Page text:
The Weight of Glory C.S. Lewis

“The Weight of Glory” by Dr. R.C. Sproul

C.S. Lewis emerged as a twentieth-century icon in the world of Christian literature. His prodigious work combining acute intellectual reasoning with unparalleled creative imagination made him a popular figure not only in the Christian world but in the secular world as well. The Chronicles of Narnia and The Space Trilogy, though rife with dramatic Christian symbolism, were devoured by those who had no interest in Christianity at all, but were enjoyed for the sheer force of the drama of the stories themselves. An expert in English literature, C.S. Lewis functioned also as a Christian intellectual. He had a passion to reach out to the intellectual world of his day in behalf of Christianity. Through his own personal struggles with doubt and pain, he was able to hammer out a solid intellectual foundation for his own faith. C.S. Lewis had no interest in a mystical leap of faith devoid of rational scrutiny. He abhorred those who would leave their minds in the parking lot when they went into church. He was convinced that Christianity was at heart rational and defensible with sound argumentation. His work showed a marriage of art and science, a marriage of reason and creative imagination that was unparalleled. His gift of creative writing was matched by few of his twentieth-century contemporaries. His was indeed a literary genius in which he was able to express profound Christian truth through art, in a manner similar to that conveyed by Bach in his music and Rembrandt in his painting. Even today his introductory book on the Christian faith — Mere Christianity — remains a perennial best seller. 

We have to note that although a literary expert, C.S. Lewis remained a layman theologically speaking. Indeed, he was a well-read and studied layman, but he did not benefit from the skills of technical training in theology. Some of his theological musings will indicate a certain lack of technical understanding, for which he may certainly be excused. His book Mere Christianity has been the single most important volume of popular apologetics that the Christian world witnessed in the twentieth century. Again, in his incomparable style, Lewis was able to get to the nitty-gritty of the core essentials of the Christian faith without distorting them into simplistic categories.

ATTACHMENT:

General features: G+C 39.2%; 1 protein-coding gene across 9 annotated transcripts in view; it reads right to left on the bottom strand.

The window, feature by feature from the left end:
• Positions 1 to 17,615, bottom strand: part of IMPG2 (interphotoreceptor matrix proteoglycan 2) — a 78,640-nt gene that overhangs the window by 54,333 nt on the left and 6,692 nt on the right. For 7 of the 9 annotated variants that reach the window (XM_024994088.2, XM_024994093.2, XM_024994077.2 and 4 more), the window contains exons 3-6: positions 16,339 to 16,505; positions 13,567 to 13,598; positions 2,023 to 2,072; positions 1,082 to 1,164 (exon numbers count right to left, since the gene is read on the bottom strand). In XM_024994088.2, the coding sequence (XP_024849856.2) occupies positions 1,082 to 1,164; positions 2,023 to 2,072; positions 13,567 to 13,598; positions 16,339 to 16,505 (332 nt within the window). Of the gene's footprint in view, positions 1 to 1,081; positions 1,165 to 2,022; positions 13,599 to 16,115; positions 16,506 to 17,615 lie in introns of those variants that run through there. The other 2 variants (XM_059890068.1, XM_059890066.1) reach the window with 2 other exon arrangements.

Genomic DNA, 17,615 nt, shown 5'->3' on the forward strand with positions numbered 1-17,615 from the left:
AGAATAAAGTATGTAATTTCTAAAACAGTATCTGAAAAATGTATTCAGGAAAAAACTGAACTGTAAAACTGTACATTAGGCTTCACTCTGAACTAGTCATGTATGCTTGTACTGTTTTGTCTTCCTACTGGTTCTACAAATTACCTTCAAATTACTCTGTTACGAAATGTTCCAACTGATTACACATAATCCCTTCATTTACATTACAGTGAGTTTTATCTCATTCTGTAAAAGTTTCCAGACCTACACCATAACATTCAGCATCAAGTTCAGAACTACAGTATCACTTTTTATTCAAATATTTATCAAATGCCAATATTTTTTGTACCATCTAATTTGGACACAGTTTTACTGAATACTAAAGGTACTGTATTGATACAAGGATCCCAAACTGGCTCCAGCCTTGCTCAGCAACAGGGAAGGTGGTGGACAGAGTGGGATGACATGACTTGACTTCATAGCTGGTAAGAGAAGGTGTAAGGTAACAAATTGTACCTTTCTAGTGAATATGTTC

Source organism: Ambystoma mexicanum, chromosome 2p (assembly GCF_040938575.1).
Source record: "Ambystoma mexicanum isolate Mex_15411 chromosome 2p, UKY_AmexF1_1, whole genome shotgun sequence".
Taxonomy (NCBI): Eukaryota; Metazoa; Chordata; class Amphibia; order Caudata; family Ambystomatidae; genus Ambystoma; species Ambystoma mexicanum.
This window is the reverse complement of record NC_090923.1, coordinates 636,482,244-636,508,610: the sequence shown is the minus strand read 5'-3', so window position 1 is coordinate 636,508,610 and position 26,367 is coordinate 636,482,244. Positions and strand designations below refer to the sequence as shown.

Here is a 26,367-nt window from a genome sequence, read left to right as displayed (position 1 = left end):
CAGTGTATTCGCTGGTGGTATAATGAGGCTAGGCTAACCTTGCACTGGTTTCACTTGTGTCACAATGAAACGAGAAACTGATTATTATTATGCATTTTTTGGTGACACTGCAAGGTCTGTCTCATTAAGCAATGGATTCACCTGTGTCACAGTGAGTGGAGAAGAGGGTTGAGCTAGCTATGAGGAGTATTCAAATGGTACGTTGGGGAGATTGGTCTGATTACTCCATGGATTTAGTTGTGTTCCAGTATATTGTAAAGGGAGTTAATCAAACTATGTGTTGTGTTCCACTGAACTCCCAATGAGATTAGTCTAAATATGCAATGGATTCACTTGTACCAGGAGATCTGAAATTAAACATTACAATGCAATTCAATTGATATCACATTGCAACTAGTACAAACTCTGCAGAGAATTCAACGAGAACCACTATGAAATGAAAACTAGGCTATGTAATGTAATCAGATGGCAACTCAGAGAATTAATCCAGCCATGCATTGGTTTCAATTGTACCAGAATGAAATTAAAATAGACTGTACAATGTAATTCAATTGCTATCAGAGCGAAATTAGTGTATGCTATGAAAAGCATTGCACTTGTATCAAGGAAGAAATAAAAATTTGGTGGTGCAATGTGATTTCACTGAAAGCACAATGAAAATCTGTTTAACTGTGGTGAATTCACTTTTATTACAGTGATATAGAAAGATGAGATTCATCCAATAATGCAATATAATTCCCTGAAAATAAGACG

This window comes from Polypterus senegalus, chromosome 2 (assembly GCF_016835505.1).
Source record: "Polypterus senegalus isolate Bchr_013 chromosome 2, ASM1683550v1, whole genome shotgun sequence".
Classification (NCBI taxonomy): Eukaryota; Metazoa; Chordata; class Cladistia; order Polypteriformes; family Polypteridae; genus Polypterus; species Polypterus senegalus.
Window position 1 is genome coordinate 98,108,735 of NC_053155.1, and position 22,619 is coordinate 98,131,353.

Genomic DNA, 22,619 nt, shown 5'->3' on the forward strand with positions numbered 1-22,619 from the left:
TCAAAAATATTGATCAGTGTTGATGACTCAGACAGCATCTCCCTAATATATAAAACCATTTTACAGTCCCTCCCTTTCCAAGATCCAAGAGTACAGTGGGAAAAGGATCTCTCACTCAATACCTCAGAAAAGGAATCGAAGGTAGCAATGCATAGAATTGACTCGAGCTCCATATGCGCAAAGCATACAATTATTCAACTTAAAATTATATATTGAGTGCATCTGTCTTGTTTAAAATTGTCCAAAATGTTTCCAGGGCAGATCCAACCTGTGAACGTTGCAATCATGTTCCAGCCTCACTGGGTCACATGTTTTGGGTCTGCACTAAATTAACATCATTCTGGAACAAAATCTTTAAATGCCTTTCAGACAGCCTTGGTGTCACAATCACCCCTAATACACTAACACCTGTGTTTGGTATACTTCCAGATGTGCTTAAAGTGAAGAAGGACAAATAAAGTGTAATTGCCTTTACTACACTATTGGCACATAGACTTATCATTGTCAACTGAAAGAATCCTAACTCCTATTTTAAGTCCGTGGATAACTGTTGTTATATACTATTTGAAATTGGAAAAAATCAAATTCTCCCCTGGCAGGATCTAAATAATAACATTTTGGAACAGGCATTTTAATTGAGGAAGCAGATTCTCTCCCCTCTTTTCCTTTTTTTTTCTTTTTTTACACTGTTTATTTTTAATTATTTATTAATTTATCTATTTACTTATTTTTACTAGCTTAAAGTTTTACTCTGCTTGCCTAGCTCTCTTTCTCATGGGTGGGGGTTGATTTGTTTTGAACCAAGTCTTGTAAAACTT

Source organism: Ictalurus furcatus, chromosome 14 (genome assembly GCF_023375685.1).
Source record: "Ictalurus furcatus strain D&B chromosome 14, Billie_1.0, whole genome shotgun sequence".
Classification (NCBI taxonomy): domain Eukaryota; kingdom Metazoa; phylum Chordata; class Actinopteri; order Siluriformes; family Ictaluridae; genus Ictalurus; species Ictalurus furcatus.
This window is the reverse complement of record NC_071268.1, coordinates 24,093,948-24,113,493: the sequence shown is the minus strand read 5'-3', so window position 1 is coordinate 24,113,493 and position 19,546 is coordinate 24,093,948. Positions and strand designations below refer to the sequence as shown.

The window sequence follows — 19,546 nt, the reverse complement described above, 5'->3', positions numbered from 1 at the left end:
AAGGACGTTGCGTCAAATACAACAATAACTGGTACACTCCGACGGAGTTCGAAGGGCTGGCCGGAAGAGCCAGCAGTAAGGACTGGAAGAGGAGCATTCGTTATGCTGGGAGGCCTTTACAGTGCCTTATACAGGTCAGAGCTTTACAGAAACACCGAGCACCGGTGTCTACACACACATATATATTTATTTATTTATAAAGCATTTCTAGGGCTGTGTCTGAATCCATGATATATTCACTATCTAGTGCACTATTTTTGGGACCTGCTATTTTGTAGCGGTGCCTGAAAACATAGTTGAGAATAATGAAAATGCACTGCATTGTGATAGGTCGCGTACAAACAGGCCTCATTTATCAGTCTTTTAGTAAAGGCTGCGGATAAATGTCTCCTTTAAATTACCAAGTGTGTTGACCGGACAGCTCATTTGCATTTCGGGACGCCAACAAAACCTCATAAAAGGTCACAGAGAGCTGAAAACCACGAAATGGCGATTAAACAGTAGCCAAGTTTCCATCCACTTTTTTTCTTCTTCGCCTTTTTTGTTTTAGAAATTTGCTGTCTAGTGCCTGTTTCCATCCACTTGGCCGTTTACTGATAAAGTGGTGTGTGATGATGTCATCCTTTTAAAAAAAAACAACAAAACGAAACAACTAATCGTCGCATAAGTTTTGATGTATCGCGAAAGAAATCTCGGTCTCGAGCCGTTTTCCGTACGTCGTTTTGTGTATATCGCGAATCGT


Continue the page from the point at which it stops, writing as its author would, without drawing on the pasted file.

His reasoning, though strong, was not always technically sound. For example, in his defense of the resurrection, he used an argument that has impressed many despite its invalidity. He follows an age-old argument that the truth claims of the writers of the New Testament concerning the resurrection of Jesus are verified by their willingness to die for the truths that they espoused. And the question is asked: Which is easier to believe — that these men created a false myth and then died for that falsehood or that Jesus really returned from the grave? On the surface, the answer to that question is easy. It is far easier to believe that men would be deluded into a falsehood, in which they really believed, and be willing to give their lives for it, than to believe that somebody actually came back from the dead. There has to be other reasons to support the truth claim of the resurrection other than that people were willing to die for it. One might look at the violence in the Middle East and see 50,000 people so persuaded of the truths of Islam that they are willing to sacrifice themselves as human suicide bombs. History is replete with the examples of deluded people who have died for their delusions. History is not filled with examples of resurrections. However, despite the weakness of that particular argument, Lewis nevertheless made a great impact on people who were involved in their initial explorations of the truth claims of Christianity.

To this day, people who won’t read a Bible or won’t read other Christian literature will pick up Mere Christianity and find themselves engaged by the acute mental processes of C.S. Lewis. The church owes an enormous debt to this man for his unwillingness to capitulate to the irrationalism that marked so much of Christian thought in the twentieth century — an irrationalism that produced what many describe as a “mindless Christianity.”

The Christianity of C.S. Lewis is a mindful Christianity where there is a marvelous union between head and heart. Lewis was a man of profound sensitivity to the pain of human beings. He himself experienced the crucible of sanctification through personal pain and anguish. It was from such experiences that his sensitivity developed and his ability to communicate it sharply honed. To be creative is the mark of profundity. To be creative without distortion is rare indeed, and yet in the stories that C.S. Lewis spun, the powers of creativity reached levels that were rarely reached before or since. Aslan, the lion in The Chronicles of Narnia, so captures the character and personality of Jesus; it is nothing short of amazing. Every generation, I believe, will continue to benefit from the insights put on paper by this amazing personality.

Article: Originally posted on January 1, 2008 in Table Talk Magazine http://www.ligonier.org/learn/articles/weight-glory/

 
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Posted by on November 22, 2013 in C.S. Lewis, R.C. Sproul